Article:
The Coastal Star

Rob Barron, the dune management consultant for Delray Beach, said he was pleased with how the dune plants weathered Hurricane Irma's winds.
Category 1 storms with winds around 80 mile per hour are beneficial to the dune system, Barron said.
"The plants don't look good right now because they are covered with seaweed and sand," he said, "but in another month or so, they will revive."
Barron said the seaweed acts as fertilizer and feeds the dune plants.

— Jane Smith

The Delray Beach Interim City Manager released an update late Tuesday morning on the city's water situation.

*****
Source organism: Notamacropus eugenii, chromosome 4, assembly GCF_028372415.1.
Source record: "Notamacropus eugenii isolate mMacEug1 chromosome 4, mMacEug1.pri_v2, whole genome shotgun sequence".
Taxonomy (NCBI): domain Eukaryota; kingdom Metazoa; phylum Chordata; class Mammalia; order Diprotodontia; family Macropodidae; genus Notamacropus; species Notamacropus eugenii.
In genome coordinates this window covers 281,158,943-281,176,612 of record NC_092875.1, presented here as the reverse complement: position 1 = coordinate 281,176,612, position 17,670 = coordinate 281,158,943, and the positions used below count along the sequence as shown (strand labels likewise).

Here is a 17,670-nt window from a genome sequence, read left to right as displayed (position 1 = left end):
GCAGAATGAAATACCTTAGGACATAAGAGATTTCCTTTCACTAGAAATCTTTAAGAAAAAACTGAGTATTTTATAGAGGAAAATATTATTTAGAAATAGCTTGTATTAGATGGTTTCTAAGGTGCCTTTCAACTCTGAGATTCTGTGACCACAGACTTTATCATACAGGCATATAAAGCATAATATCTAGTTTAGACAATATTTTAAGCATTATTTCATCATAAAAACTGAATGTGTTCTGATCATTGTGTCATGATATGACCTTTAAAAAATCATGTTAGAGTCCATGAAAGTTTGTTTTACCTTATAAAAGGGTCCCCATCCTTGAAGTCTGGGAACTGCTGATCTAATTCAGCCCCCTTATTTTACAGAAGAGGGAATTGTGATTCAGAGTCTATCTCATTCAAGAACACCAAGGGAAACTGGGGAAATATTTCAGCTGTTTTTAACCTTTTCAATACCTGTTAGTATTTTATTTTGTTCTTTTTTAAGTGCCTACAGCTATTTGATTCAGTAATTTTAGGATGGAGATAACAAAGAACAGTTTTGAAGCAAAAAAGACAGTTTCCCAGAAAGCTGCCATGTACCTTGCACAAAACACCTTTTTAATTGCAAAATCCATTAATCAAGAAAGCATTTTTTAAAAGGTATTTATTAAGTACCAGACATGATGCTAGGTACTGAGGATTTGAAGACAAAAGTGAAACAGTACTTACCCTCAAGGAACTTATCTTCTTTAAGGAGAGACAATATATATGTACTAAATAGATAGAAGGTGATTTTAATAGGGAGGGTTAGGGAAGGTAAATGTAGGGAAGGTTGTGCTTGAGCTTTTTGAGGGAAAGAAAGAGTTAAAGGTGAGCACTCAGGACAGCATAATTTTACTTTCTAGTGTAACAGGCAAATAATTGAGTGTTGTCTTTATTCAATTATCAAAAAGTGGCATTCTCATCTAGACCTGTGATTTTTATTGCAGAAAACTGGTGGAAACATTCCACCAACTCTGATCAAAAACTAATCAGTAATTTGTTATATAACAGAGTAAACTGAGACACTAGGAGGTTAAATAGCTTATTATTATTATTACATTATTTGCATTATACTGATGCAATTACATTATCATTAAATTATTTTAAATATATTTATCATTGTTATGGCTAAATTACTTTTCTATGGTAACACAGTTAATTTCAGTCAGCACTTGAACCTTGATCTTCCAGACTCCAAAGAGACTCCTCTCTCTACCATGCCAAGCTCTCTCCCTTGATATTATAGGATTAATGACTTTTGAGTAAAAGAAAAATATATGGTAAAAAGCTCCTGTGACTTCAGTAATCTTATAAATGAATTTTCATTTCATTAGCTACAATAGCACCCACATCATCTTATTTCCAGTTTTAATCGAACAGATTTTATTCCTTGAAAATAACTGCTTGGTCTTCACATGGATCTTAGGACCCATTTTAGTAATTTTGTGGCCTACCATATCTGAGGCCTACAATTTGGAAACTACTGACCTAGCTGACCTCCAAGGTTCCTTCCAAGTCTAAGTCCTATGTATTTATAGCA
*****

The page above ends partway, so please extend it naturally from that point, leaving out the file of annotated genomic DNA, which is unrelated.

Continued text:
The good news is that the situation is improving by hour, according to the report by Neal deJesus, interim city manager.
More sewage pumping stations have power, resulting in a drop to 60 percent without power.
"Because of the very hard work and dedication of Florida Power & Light and city utility crews who are working nearly around the clock," his statement said, the pumping stations "are coming back to life one-by-one."
The water remains safe to drink. The city asks residents in Delray Beach and Highland Beach to conserve water and minimize the amount that goes down the drain.
— Jane Smith

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